According to the quote in the Washington Post, supplies and books are Harrison’s big gripe? Setting aside that Harrison is a member of the district’s school board and knows that board is responsible for distribution of both state and local supply funding, let’s look at textbooks.
In the current budget, the state has $11.285 million set aside for textbooks and digital resources. In addition, $2.42 million in recurring funding was added for the digital learning plan for both years of the budget.
Mr. Harrison also is well aware that the state is undergoing a transition to digital and online resources. In fact, around $143 million was allocated in 2015 to make the transition by 2017-18 to digital resources and add internet connectivity to all state schools.
Prior to the GOP taking control of the General Assembly, the Democrat majority held legislature slashed textbook funding. Democrats took a $111 million textbook allotment down to $2.5 million. Textbook funding has had to play catch up ever since. Funding for textbooks been increased since 2012 by the Republican held legislature from $23 million to $72 million per year.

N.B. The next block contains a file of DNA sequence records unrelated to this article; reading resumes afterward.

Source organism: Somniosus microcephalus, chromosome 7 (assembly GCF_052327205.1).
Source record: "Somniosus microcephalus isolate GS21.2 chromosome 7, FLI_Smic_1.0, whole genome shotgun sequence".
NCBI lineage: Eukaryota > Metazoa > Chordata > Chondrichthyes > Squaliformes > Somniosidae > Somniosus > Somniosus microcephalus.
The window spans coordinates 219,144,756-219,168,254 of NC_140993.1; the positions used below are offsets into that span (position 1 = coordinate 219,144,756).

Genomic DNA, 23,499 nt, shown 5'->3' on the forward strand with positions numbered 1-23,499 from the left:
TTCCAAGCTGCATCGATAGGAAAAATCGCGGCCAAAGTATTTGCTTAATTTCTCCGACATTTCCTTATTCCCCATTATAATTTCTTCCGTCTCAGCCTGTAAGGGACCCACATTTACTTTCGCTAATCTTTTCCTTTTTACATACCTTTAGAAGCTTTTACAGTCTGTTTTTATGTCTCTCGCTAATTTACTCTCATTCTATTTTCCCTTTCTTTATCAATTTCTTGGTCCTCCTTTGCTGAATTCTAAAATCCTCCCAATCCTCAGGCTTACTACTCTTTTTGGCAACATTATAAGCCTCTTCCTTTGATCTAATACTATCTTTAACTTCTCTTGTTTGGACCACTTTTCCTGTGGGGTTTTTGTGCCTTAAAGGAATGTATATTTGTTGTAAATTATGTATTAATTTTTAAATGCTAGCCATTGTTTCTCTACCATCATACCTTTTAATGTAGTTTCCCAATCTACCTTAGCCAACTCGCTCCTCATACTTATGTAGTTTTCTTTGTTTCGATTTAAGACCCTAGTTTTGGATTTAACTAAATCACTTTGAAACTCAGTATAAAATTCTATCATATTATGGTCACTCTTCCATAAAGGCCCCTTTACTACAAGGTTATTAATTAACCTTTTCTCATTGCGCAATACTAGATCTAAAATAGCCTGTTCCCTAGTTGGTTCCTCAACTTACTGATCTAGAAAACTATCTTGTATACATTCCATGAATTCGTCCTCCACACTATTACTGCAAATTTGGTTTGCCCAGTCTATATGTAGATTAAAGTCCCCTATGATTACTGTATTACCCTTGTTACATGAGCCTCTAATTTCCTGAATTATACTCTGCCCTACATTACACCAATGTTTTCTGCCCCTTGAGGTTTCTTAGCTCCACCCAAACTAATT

Let’s look at Harrison’s district and see why he’s complaining.
It’s important to note that according to the NC Department of Public Instruction (NC DPI), the 2016-17 County Appropriations and Supplemental taxes (local money) amount in Alamance-Burlington district stood at $38,264,189. The per pupil spending allotment of that was $1,695 and their state rank was 53rd out of 115.
NC DPI statistical figures show that the 2016-17 daily membership for Alamance-Burlington is 22,571 students. That’s a rank of 16th out of 115 in the state. The per pupil spending ratio is $8,588.
In terms of capital outlay and rank of per pupil expenditures, that lands the district ranked near the very bottom at the state level, landing at 101 out of 115.
If one is looking at a breakdown of the per pupil expenditure ranking of Alamance-Burlington including child nutrition on the local level funds, the district comes in 66th.
The state level of per pupil spending, as calculated using average daily membership of 1,428,051 students, falls at $9,172 (child nutrition included). Alamance-Burlington is spending $584 less per pupil than the state average.
This isn’t an issue of funding from the legislature or the impact of “tax cuts.” Education funding at the state level has steadily increased. This is an issue of how the Alamance-Burlington district is spending the money given to it both from the state and from local sources.